downtownexpress.com
Volume 19 Issue 34 | January 5 - 11, 2007

Under Cover

Phone Outage
Folks who noticed a sudden increase in police patrols last Thursday needn’t have been alarmed. There was no crime spree in Downtown’s normally quiet neighborhoods. Rather, a number of phone lines went dead after software at Verizon developed a glitch and had to be restarted.

The reboot temporarily booted many Downtown customers, including One Police Plaza, off the service. Although 911 and 311 remained in operation, police sent extra patrols through the neighborhoods just in case.


Trump updates
After a brief respite following the unearthing of historic bones a few weeks ago at the Donald Trump’s contractors on the Trump Soho condo-hotel site, went back to pile driving Tuesday. There will now ensue a month of heavy-duty pile driving, we are told. Doris Diether, Community Board 2 Zoning Committee chairperson, said she and Maria Passannante Derr, C.B. 2 chairperson, recently met with construction managers working on the 45-story tower’s foundation to discuss the project and see if the work can somehow be made less disruptive.

Diether said Chelsea Vocational High School, located across from the Spring and Varick Sts. site, has expressed concern over the effect the pile driving’s noise will have on its students’ ability to learn. Julius Schwarz, executive vice president of the Bayrock Group, a partner in the project, did not return a call for comment.

Meanwhile, the remains — reportedly from a graveyard connected to the former Spring Street Church, which was razed in the early 1960s — are being protected under a white geodesic-type tent structure in the middle of the construction area.


Nadler’s pull
Federal security officers tried to prevent a Downtown Express photographer from taking a picture of U.S. Rep. Jerry Nadler in his Varick St. district office Tuesday. The obstinate guards did not relent when a Nadler aide came down to help and only backed down after Nadler himself made the trip down to the lobby.

The excuse given was the federal holiday declared to mourn former President Jerry Ford. Was it that, or were the guards, who ultimately report to the Commander in Chief, worried about press attention for a frequent critic of President Bush?

Thanks for the help Jerry and even though you are taking over the Judiciary’s Subcommittee on the Constitution, First Amendment issues aside, we know you have bigger things to worry about than us.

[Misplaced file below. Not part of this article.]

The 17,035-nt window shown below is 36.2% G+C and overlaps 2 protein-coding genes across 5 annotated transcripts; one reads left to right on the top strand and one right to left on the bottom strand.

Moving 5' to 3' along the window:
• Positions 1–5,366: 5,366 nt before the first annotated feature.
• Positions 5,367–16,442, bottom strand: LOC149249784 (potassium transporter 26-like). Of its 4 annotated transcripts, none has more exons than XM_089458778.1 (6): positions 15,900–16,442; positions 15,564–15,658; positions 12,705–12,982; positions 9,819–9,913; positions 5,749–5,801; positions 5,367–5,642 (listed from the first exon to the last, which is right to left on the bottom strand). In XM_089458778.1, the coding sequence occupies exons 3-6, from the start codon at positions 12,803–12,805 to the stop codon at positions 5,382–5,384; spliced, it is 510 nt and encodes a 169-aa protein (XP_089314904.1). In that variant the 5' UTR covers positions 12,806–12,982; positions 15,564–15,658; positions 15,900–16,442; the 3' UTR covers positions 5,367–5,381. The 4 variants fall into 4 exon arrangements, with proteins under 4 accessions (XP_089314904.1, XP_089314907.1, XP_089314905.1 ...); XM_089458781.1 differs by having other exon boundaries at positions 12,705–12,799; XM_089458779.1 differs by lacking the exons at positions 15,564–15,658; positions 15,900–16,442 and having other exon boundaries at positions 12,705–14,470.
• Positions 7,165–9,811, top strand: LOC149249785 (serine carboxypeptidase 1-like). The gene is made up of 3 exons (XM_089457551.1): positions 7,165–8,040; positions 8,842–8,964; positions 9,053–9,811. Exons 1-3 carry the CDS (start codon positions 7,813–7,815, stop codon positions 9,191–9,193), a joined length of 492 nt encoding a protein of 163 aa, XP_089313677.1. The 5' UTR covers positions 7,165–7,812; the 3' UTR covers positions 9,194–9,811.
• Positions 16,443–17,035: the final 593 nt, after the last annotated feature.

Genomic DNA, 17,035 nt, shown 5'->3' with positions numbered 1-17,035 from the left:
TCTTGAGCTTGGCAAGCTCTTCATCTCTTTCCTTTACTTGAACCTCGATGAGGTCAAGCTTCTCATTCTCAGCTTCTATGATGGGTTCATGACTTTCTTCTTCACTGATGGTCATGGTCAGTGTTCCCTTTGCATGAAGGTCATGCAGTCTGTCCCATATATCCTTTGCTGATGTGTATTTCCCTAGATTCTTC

Pricey do-over
Take two on the city’s search for human remains in and around the World Trade Center site finally has a price tag: $30 million.

After weeks of telling the public that “it’ll cost what it’ll cost” — a statement meant to convey the mayor’s commitment to doing the job right — the city released the cost estimate on Dec. 29 in a memo from Deputy Mayor Ed Skylar.

Thirty million may sound like significant coin. It certainly throws the Environmental Protection Agency’s $7 million test and clean program into sharp relief. But if the new search can overcome past obstacles and achieve its goals — peace of mind for family members and a rebuilding free of future gruesome surprises — well, that would be priceless.


Almost Whole
Tribecans hungry for the Whole Foods Market to open at the Ed Minskoff development site will be able to head east in a few months to shop in the Houston St. W.F., said Fred Harris of AvalonBay, which is developing Avalon Chrystie Place nearby. Avalon Bowery Place will have five to seven commercial tenants, including two restaurants, Harris said, adding he’ll have information on this in about two months. Not having to cope with subway rails below or a garden next door, AvalonBay’s third, smaller, 90-unit building, between Second Ave. and Extra Place, should be finished by this summer, according to Harris.


Trapeze swings away
By Tuesday night, the twinkle lights were out, the mats stowed away. By Wednesday afternoon, a crew had begun to fully dismantle the Trapeze School of New York’s signature white tent, its home along the Hudson for the past five years.

But never fear, high-flying enthusiasts. The school will not be closed forever. Though the tent had to be removed to make way for the Hudson River Park’s Tribeca section renovations, the school is busy building a permanent location a few blocks north at Pier 40. In the meantime, the school is looking for a temporary space and classes could begin again as soon as the end of January.

For folks who can’t wait that long to show of their aerial acrobatics, Trapeze School New York now has locations in Baltimore and Boston, as well.

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